We discuss investigations into a contactless UV-enhanced wet etching technique for GaN. The technique utilizes the oxidising agent potassium persulfate to consume photogenerated electrons, thus avoiding the need for an electrical contact to an external cathode. The etch rate is strongly dependent on illumination intensity and uniformity and on the pH of the KOH solution, as is the roughness of the etched surface. The implementation of a dual illumination scheme whereby an additional UVC lamp was used to illuminate only the solution and not the wafer, resulted in an increased etch rate and smoother etched surface. Finally, the ohmic nature of contacts deposited on n-type GaN that had been etched in this manner was found to be improved compared to contacts on the unetched surface.
The current-voltage characteristics measured over a wide temperature range are reported for HgCdTe mid-wavelength IR n-on-p photodiodes fabricated using a novel junction formation technology. The planar homojunction device junctions were formed on LPE grown vacancy doped HgCdTe using a reactive ion etching (RIE) plasma induced conversion process. The zero bias dynamic resistance - junction area product, RoA, was 4.6 X 107 (Omega) .cm2 at 80K an is comparable to the best planar diodes reported using conventional and significantly more complicated ion implantation junction formation technology. Arrhenius plots of RoA exhibit an activation energy equal to the bandgap, Eg, and show that the diodes are diffusion limited for temperatures >= 130K. In order to further compare this junction formation technology to other techniques, a series of temperature dependent 1/f noise measurements were performed. Form this study the activation energy for 1/f noise in the region where the diodes are diffusion limited was found to be 0.7Eg. Energies close to this value have previously been associated with Hg vacancies in HgCdTe. These results are similar to those obtained from high quality HgCdTe photodiodes fabricated using mature ion implantation technology. However, the plasma based technology used in this work is significantly less complex and does not require any high temperature annealing steps.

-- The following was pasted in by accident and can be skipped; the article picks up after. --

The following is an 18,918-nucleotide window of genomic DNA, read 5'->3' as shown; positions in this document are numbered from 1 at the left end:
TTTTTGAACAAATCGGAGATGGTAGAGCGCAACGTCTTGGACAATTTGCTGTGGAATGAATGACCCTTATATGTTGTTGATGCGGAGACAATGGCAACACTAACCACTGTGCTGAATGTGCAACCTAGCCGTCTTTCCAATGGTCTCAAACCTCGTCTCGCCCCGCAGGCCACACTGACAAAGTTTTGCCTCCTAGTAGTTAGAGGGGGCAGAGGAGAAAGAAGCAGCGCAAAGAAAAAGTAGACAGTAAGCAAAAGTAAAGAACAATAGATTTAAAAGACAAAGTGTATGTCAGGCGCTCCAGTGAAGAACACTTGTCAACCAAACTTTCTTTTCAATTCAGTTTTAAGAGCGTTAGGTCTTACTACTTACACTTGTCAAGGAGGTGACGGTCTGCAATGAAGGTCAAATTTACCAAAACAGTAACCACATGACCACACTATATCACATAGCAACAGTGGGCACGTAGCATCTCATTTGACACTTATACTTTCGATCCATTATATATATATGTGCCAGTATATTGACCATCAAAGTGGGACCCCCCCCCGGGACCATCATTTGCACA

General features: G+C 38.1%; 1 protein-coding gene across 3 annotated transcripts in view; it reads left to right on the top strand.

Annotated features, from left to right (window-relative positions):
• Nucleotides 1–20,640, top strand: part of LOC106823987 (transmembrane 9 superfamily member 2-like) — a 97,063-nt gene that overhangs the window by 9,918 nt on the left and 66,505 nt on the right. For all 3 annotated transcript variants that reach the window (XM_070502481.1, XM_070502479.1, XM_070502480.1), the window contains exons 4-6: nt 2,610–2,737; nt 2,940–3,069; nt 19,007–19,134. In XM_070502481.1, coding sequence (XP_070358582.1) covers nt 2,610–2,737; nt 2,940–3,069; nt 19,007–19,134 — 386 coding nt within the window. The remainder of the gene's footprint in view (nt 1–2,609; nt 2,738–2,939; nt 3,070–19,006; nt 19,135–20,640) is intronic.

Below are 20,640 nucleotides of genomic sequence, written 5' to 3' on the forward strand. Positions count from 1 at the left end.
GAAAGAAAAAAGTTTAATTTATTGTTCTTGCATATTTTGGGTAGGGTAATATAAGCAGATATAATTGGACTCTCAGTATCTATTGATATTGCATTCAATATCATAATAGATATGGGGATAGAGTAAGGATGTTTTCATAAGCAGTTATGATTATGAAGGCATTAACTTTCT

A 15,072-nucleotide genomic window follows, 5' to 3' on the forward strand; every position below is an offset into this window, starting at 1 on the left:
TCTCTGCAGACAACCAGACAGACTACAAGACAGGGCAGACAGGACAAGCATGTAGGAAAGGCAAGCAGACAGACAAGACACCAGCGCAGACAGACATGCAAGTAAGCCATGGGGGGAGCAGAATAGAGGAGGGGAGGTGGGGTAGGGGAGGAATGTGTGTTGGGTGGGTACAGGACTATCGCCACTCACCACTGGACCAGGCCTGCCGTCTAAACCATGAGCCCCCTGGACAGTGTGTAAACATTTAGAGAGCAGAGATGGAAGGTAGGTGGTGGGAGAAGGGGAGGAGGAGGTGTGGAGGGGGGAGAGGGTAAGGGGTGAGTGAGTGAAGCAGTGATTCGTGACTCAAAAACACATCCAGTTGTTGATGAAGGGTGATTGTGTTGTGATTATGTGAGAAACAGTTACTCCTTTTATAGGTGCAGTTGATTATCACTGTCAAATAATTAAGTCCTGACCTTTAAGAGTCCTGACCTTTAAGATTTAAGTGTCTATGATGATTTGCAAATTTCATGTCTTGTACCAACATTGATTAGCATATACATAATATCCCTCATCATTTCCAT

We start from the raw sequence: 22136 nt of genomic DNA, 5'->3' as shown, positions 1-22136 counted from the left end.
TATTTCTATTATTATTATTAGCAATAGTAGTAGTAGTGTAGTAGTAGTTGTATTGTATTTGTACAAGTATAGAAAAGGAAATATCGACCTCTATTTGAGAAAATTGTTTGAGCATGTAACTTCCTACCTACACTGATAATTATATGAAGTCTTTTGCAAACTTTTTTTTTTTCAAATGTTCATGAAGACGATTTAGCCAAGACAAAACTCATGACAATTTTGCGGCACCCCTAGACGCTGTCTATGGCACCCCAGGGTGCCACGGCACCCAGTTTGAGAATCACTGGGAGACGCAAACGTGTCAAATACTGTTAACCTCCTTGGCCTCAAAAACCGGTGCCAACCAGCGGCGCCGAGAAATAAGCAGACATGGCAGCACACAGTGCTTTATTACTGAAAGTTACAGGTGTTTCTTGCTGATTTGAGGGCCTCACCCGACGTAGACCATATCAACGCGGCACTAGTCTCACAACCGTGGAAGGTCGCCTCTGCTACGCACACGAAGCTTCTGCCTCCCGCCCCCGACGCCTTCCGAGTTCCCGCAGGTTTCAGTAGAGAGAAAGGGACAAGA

Transmission measurements were taken through the atmosphere over surf at Scripps Institute of Oceanography
Pier, La Jolla, USA, during January and February 1996, as a part of a trial of the Electro-optic Propagation
Assessment in Coastal Environments (EOPACE) campaign. Simultaneous measurements in the 3-5um and 8-
l2um infra-red bands were taken using a Mercury-Cadmium-Telluride (MCT) and Indium Antimonide (InSb)
sandwiched detector. The transmissometer was designed so that the image of the source at the receiver is many
times the detector size. In this way, the effect of beam wander and detector non-uniformity are negligible.
Measurements are relative in the sense that there was no attempt to calibrate transmission to a refened-standard
source like a black-body or to use transmission codes. Meteorological and aerosol data were also collected
over the path. It was found that the coastal environment does significantly influence the transmission of infrared
radiation even over a path as short as a few hundred metres.